A night of jazz that says ‘jack of all trades, master of …’.
Michael Pignéguy. Image supplied by Melbourne International Jazz Festival.
Painting with many colours is no small feat. There must be a reason to use them, a guiding vision and the means to execute it. Reaching for the full pallet of hues won’t work if the intent is simply to show a lot of pretty colours. What is true of aesthetics is equally true of music, particularly jazz, where part of the playing is the adding of new colours, notes or themes on the fly.
A promising opening made for a kind of ‘allow me to introduce’ as each band member took their turn to pipe up and say hello. And they all something to say worth listening to. During the following track, Patrick Schmidli burst a string on his bass in what would become an omen for the evening.
This program was billed as a ‘vehicle to unite a world of musical influences’ and while it was diverse, there was not a strong enough narrative thread running through to achieve the desired unity. It ended up being more of whistle-stop world tour, with the vehicle making frequent brief stops before zooming off somewhere quite different.
The prevailing feeling was that everyone just needed to do a bit less: Draw on slightly fewer genres or traditions. Prune the set back a couple of tracks. Pare back some of the vocal flourishes. This was particularly perplexing with regard to Evelyn Feroza whose remarkably pure voice needed none of the warbles and Mariah Carey-ness in her rendition of Summer Time.
The entrance of Alemay Fernandez injected some much-needed energy and drive. She took the vacant helm and commanded the room with authority but the direction she provided was uniquely her and did not end up being one that the rest of the band could fall behind.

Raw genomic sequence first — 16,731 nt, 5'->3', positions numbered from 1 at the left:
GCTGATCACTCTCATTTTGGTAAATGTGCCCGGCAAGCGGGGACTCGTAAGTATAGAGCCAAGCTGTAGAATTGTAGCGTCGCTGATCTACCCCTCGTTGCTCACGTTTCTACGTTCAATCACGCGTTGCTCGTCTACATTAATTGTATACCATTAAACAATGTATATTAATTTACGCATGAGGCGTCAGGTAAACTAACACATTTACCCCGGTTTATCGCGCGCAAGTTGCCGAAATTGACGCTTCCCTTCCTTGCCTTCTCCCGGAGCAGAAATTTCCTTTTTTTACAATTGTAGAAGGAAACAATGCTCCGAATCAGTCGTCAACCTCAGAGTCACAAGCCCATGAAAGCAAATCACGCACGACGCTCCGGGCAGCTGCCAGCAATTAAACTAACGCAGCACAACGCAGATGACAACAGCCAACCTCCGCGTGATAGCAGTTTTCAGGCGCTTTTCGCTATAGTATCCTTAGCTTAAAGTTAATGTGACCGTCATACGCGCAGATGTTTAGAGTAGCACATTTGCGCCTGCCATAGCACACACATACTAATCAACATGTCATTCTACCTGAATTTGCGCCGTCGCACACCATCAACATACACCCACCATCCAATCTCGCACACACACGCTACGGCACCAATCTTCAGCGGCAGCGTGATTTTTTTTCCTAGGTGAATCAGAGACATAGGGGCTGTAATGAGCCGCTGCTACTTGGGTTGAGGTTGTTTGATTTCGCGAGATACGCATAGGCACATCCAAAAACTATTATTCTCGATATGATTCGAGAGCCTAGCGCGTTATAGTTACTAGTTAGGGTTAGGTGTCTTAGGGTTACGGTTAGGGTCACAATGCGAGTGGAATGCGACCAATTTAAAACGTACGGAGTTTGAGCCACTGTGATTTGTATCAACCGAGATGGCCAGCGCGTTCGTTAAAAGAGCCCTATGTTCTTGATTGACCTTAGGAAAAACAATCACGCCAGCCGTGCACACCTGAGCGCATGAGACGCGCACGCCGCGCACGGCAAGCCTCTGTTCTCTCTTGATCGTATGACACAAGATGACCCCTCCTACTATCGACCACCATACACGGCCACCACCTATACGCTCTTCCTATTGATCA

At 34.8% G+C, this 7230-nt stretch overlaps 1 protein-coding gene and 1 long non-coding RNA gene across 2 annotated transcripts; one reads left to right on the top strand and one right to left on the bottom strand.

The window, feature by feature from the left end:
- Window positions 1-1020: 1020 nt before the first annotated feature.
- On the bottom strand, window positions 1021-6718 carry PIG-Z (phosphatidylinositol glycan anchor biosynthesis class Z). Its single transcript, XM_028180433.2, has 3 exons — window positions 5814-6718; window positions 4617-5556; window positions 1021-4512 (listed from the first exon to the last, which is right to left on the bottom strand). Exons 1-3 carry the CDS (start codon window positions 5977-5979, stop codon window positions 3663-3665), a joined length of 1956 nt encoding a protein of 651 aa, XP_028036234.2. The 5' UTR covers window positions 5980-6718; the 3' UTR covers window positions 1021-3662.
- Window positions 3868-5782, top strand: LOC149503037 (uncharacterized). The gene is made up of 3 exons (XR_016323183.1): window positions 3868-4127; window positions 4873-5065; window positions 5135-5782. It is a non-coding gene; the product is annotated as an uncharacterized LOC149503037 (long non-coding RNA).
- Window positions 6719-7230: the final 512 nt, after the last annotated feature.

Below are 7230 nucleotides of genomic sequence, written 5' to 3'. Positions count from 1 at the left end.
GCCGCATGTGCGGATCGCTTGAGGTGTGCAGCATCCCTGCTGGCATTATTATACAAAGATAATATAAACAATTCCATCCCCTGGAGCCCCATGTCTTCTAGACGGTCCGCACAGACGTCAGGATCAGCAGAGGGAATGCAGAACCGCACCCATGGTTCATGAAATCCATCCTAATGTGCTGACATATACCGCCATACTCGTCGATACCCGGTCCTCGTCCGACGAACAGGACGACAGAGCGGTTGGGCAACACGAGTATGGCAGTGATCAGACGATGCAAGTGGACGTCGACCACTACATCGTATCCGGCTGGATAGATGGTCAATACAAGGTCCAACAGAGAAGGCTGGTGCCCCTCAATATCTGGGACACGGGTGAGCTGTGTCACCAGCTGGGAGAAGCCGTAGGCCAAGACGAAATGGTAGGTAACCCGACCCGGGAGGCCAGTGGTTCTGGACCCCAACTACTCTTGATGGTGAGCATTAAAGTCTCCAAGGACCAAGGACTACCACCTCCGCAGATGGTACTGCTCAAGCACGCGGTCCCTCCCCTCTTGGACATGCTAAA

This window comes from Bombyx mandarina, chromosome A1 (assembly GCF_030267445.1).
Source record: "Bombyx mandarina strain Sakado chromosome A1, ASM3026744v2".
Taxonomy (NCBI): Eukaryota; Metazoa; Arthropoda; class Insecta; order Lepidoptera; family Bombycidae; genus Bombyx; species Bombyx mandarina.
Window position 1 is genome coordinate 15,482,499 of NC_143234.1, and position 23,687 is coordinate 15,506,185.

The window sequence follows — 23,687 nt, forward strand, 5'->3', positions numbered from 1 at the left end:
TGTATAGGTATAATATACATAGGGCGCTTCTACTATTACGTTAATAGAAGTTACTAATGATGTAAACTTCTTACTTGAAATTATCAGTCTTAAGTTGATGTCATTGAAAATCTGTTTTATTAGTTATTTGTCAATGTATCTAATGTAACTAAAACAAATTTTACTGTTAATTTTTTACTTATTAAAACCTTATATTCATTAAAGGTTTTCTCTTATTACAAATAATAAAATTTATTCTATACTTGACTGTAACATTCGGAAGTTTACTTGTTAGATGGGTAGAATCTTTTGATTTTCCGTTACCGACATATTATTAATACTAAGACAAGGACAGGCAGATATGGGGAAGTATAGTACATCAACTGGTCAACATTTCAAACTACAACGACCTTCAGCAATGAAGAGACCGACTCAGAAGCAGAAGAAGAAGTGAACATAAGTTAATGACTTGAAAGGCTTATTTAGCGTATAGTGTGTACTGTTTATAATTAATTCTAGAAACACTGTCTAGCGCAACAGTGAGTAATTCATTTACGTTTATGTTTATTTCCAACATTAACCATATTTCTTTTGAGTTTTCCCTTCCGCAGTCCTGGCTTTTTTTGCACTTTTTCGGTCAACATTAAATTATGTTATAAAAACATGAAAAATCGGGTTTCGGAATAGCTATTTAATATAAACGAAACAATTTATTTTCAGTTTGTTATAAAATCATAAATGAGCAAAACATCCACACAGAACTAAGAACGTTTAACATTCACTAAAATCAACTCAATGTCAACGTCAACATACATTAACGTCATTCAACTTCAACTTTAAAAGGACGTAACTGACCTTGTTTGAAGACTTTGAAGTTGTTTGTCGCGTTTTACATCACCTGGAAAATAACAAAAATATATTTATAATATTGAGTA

This felt like a collection of musicians playing a constructed set rather than a band telling a story. That is not to say that the musicians lacked skill or the tracks themselves were unenjoyable but it was difficult to get a sense of who these people were and what they were trying to say on a deeper level. Perhaps an abundance of professional respect made anyone taking the lead or putting their stamp on proceedings difficult, but for a set that long, a cohesive energy is vital to carry it through.
Despite what the subheading may have teased this was not quite master of none, but it was master of some and sticking to the ‘some’ would have allowed a talented group of musicians to build something more.
3 stars out of 5 ★★★
presented as part of Melbourne International Jazz Festival
Michael Pignéguy – drums
Alemay Fernandez – vocals
Marques "Q Sound" Young – trombone, vocals
Evelyn Feroza – vocals
Lachlan Davidson – saxophone
James Bowers – keyboards
Craig Fermanis – guitar
Patrick Schmidli – bass
Toby Bender – percussion
6 June 2019
The Jazzlab VIC